This past week was a little precarious health-wise for some of my elderly friends and acquaintances, especially those who live alone. That got me to thinking about support lines we should have if living alone.
One of the great strengths of tribal tradition was taking care of our elders. Often in extended families, several generations live together, the elders ever have company and care. But that is not always the case in contemporary society, especially for those who live in urban areas with far-flung families.
Here’s some things that happened this week: One friend, about 70 went outside in icy conditions to take some items to a recycle bin. He slipped and fell, dislocating a shoulder, but managed to get back inside. Fortunately, his wife returned home after several hours and got him to the emergency room. Got thing he didn’t get knocked out and suffer exposure.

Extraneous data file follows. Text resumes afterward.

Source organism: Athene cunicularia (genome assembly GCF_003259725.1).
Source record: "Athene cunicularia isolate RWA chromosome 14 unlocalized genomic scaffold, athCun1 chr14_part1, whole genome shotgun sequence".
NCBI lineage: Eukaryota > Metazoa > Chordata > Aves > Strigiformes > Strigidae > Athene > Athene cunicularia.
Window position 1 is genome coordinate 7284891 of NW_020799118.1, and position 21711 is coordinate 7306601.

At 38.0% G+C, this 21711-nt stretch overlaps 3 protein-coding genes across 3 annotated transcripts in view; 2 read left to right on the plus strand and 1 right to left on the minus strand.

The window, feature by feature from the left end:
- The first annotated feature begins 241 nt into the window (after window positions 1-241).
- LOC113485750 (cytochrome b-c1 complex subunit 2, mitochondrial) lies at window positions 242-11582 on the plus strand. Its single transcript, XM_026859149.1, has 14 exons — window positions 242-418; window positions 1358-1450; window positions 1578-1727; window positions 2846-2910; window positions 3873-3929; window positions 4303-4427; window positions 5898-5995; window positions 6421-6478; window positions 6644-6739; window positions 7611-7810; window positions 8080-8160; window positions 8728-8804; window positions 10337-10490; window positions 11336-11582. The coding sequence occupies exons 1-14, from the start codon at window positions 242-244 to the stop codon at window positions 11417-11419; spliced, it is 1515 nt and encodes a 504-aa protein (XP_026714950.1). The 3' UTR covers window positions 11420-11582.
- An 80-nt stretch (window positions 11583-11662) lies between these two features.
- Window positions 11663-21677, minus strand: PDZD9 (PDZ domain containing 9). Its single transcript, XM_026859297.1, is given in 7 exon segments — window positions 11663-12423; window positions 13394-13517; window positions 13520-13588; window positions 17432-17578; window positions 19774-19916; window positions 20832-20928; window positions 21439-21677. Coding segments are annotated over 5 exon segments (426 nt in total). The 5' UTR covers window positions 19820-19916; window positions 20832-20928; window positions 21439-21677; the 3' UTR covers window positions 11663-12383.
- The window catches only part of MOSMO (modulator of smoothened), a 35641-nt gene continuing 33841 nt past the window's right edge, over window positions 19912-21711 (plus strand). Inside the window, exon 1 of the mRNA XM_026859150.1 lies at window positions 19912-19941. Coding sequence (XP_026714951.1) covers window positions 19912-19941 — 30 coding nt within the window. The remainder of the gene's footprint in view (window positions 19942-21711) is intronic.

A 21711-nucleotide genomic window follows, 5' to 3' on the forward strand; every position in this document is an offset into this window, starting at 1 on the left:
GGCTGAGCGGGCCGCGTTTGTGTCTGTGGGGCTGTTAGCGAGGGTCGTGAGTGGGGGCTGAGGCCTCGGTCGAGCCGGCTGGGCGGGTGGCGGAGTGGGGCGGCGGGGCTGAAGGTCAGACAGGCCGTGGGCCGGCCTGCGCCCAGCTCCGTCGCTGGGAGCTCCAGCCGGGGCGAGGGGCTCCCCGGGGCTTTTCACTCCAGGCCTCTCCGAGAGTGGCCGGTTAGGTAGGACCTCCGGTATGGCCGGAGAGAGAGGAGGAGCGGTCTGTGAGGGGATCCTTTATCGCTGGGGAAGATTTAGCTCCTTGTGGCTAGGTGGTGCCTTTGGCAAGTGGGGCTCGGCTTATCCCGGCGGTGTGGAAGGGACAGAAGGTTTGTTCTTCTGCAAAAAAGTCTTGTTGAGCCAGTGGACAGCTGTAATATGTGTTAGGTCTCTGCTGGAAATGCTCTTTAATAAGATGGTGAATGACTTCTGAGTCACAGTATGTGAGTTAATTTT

An elderly bachelor who regularly comes to the Senior Center did not show up for a couple of days, so friends contacted his family who went to check on him, having to crawl through a window for entrance. The elderly man was found lying on the floor inside his house, possibly having had a stroke. He was quickly taken for medical care. That intervention probably saved his life.
Another dear elderly friend, who lives many states away keeps in tough regularly by phone almost daily. Last week, he was out of contact and did not respond to cell phone, for many days, unusual.
Finally, I called the local police where he lives to request a welfare check. That is part of their job and they were very helpful. I learned that my friend had been hospitalized for a serious medical problem, now thankfully released and back at home.
Clara Caufield can be reached at firstname.lastname@example.org
Copyright permission Native Sun News Today
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